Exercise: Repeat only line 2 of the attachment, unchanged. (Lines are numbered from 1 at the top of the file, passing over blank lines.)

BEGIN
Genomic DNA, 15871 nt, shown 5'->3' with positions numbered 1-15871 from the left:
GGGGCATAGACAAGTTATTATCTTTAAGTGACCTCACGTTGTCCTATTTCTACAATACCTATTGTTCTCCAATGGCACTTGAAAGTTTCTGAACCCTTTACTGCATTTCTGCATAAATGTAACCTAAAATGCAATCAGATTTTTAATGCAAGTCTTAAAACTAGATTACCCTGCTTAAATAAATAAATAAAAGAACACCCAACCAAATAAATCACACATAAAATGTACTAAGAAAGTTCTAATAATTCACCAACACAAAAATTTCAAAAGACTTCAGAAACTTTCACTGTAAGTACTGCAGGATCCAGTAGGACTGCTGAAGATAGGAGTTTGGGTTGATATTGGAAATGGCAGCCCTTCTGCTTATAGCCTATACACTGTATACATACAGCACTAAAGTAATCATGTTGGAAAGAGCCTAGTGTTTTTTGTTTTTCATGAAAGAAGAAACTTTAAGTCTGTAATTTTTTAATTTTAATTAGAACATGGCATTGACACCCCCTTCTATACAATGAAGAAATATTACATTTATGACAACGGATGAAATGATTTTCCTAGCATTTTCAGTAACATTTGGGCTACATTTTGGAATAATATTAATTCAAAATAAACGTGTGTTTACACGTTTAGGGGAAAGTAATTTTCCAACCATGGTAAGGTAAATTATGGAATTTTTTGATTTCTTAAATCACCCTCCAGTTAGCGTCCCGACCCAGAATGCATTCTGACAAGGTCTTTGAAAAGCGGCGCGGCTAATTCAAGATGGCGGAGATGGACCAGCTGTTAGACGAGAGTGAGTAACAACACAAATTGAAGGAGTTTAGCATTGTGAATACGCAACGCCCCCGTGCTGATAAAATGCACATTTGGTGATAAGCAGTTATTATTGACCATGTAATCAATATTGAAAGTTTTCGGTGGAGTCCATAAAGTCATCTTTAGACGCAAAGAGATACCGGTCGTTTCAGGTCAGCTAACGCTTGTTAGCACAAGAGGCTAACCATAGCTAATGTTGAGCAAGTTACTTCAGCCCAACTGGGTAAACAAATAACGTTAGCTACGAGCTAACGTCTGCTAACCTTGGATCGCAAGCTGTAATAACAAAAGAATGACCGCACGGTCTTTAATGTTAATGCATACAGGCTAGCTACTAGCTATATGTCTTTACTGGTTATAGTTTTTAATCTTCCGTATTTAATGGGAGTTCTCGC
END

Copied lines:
GGGGCATAGACAAGTTATTATCTTTAAGTGACCTCACGTTGTCCTATTTCTACAATACCTATTGTTCTCCAATGGCACTTGAAAGTTTCTGAACCCTTTACTGCATTTCTGCATAAATGTAACCTAAAATGCAATCAGATTTTTAATGCAAGTCTTAAAACTAGATTACCCTGCTTAAATAAATAAATAAAAGAACACCCAACCAAATAAATCACACATAAAATGTACTAAGAAAGTTCTAATAATTCACCAACACAAAAATTTCAAAAGACTTCAGAAACTTTCACTGTAAGTACTGCAGGATCCAGTAGGACTGCTGAAGATAGGAGTTTGGGTTGATATTGGAAATGGCAGCCCTTCTGCTTATAGCCTATACACTGTATACATACAGCACTAAAGTAATCATGTTGGAAAGAGCCTAGTGTTTTTTGTTTTTCATGAAAGAAGAAACTTTAAGTCTGTAATTTTTTAATTTTAATTAGAACATGGCATTGACACCCCCTTCTATACAATGAAGAAATATTACATTTATGACAACGGATGAAATGATTTTCCTAGCATTTTCAGTAACATTTGGGCTACATTTTGGAATAATATTAATTCAAAATAAACGTGTGTTTACACGTTTAGGGGAAAGTAATTTTCCAACCATGGTAAGGTAAATTATGGAATTTTTTGATTTCTTAAATCACCCTCCAGTTAGCGTCCCGACCCAGAATGCATTCTGACAAGGTCTTTGAAAAGCGGCGCGGCTAATTCAAGATGGCGGAGATGGACCAGCTGTTAGACGAGAGTGAGTAACAACACAAATTGAAGGAGTTTAGCATTGTGAATACGCAACGCCCCCGTGCTGATAAAATGCACATTTGGTGATAAGCAGTTATTATTGACCATGTAATCAATATTGAAAGTTTTCGGTGGAGTCCATAAAGTCATCTTTAGACGCAAAGAGATACCGGTCGTTTCAGGTCAGCTAACGCTTGTTAGCACAAGAGGCTAACCATAGCTAATGTTGAGCAAGTTACTTCAGCCCAACTGGGTAAACAAATAACGTTAGCTACGAGCTAACGTCTGCTAACCTTGGATCGCAAGCTGTAATAACAAAAGAATGACCGCACGGTCTTTAATGTTAATGCATACAGGCTAGCTACTAGCTATATGTCTTTACTGGTTATAGTTTTTAATCTTCCGTATTTAATGGGAGTTCTCGC